We asked this month's spotlight a few questions. Below are her answers.
AR: Tell us a little bit about yourself.
AF: I was born in Baltimore, Md., and am one of 11 children, five brothers and five sisters, in a large "blended" Catholic family. Living in a 13-person household was good preparation for leadership responsibility! The need for organization, the ability to "play nice" as a team member, negotiation skills, and finding and using one's voice all came into the picture in those early years.
AR: Tell us a little bit about your career? What were your steps to becoming CEO of Providence Hospital in the nation's capital? How has your present position involved you in the life of the city of Washington?
AF: My professional career actually started at Providence Hospital. While I was a nursing student at CUA, I worked part-time at Providence. After graduating in 1981, I continued at Providence as a new RN in the Intermediate/Step Down Unit. From the start I knew I wanted to be in administration. In fact, I used my first paycheck as an RN to do two things: buy a Motobecane 10-speed bike (which I still have and ride) and put money away in savings for graduate school. Upon finishing my master's degree four years later, it was clear that I needed more "real-world" experience! I applied for and was awarded a one-year Post-graduate Fellowship in Health Care Administration in Pittsburgh. From there luck and hard work opened more professional doors and opportunities. Prior to returning to Providence in March 2010, I was back in Baltimore as executive vice president at Mercy Hospital, where I served for 17 years.
It is wonderful to be back in Washington, D.C.; wonderful to be reconnected with CUA; wonderful to be part of the Brookland neighborhood; and wonderful to be back at Providence. I arrived at Providence just in time to celebrate its 150th anniversary. What a special opportunity to honor the history of an organization chartered by Abraham Lincoln and to design a bold vision for Catholic health care presence in our community.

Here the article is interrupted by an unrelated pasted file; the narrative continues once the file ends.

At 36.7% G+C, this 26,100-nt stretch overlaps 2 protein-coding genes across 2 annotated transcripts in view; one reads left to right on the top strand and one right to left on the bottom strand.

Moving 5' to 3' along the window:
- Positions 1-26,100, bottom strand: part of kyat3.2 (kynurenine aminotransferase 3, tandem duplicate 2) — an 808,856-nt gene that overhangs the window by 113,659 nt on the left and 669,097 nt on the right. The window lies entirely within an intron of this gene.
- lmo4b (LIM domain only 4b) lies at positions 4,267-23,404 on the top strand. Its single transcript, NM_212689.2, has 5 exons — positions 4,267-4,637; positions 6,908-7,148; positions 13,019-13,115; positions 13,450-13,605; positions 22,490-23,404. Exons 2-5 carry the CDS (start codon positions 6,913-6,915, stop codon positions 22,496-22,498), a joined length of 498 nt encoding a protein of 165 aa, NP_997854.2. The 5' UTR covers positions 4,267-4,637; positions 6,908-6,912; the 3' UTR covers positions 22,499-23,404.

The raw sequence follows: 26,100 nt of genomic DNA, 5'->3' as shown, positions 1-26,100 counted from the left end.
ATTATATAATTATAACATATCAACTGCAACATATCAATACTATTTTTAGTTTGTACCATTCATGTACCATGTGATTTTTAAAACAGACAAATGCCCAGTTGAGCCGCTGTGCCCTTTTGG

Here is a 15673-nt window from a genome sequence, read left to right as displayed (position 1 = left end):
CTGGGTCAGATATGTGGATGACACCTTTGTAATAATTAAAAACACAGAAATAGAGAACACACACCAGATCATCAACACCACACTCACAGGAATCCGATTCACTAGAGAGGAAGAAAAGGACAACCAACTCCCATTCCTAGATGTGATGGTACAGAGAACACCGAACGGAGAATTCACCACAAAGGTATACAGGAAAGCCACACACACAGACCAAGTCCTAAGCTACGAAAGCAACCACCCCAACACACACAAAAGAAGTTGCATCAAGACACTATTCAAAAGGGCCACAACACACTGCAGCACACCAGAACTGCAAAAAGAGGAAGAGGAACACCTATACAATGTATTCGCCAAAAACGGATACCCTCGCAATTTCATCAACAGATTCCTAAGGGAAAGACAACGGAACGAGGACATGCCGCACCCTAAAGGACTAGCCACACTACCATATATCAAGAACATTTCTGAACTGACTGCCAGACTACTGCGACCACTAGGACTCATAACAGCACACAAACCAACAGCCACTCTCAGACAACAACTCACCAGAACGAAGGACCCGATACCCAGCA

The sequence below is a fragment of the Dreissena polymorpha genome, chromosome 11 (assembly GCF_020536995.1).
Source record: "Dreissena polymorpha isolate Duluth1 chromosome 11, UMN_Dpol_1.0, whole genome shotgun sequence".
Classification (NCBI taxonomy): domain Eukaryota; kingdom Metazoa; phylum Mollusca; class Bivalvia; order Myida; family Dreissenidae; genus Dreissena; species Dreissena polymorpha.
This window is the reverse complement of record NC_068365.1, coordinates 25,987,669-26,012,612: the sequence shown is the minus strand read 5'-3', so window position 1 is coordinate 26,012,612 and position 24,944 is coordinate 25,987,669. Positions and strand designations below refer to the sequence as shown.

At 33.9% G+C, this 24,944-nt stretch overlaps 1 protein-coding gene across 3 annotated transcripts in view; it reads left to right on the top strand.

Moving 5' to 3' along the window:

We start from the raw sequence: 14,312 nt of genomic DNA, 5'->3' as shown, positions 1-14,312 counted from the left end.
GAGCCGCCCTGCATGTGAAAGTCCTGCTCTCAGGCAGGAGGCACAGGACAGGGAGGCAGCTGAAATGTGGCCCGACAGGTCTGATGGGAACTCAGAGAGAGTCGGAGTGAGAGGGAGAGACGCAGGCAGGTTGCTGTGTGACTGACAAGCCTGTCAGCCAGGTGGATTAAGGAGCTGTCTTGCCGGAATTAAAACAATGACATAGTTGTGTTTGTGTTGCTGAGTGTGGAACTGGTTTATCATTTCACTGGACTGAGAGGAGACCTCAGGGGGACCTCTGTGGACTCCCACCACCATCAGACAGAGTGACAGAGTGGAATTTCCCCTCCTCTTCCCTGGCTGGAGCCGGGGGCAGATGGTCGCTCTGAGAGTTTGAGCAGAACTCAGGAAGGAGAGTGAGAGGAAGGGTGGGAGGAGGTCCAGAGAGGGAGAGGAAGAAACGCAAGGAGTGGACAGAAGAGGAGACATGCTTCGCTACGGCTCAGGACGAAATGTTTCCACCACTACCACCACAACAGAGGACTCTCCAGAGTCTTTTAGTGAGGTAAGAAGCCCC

AR: How did Catholic University prepare you for your current career? Any specific courses that you took/experiences you had while a student?
AF: Although I didn't fully appreciate it at the time, the education that I received at CUA had great breadth and the mark of excellence. While grounded in science and hands-on clinical experience, exposure to the arts, philosophy, theology, and ethics was personally and professionally enriching. I realize now how unique the CUA learning experience was.
AR: Was being a nurse always a dream of yours? How does your current position differ from your last nursing position?
AF: How I got into nursing is a long story, but suffice it to say that it turned out to be a very good choice. In my current role as CEO of a health system, being a nurse is certainly not a requirement, but it sure comes in handy. For instance, I can empathize with the staff during the holidays and say " Hey, I know what it's like to work night shift on Christmas." Additionally I have complete comfort walking into a patient's room or putting on scrubs in the operating room.
AR: Were there any specific faculty members who mentored you?
AF: While there were many fabulous faculty members that I remember, I must say that the person who has had the most enduring impact on me is Sister Rosemary Donley, former dean of the School of Nursing. I have vivid recollections of Sister Rosemary's energy, enthusiasm, joyful smile, and laugh. Sister Rosemary encouraged, in fact was a cheerleader, for all of us to do well, succeed, and proudly represent the profession of nursing.
AR: What advice would you give to 2012 graduates?
AF: There are three areas where I might offer advice. First, school might be over but learning can't stop. In fact, the content that you learn today may not even be relevant in five years. So, stay curious and up-to-date. Second, using your education and values, clearly formulate the philosophy that will guide you professionally going forward. It is easy with competing priorities and agendas to go off course without a strong philosophical "rudder." My last bit of advice is about discipline. Every job has components that are dull and boring. Have the discipline to do the entire job with gusto!
AR: What do you do outside of work to relax or to develop another talent?
AF: Now that I've been at Providence almost two years, I'm trying to get back to the fun and relaxing activities that I enjoy. For me that includes travel, biking, hiking, movies, gardening, and spending time at our little "get away" house in Oxford, Md.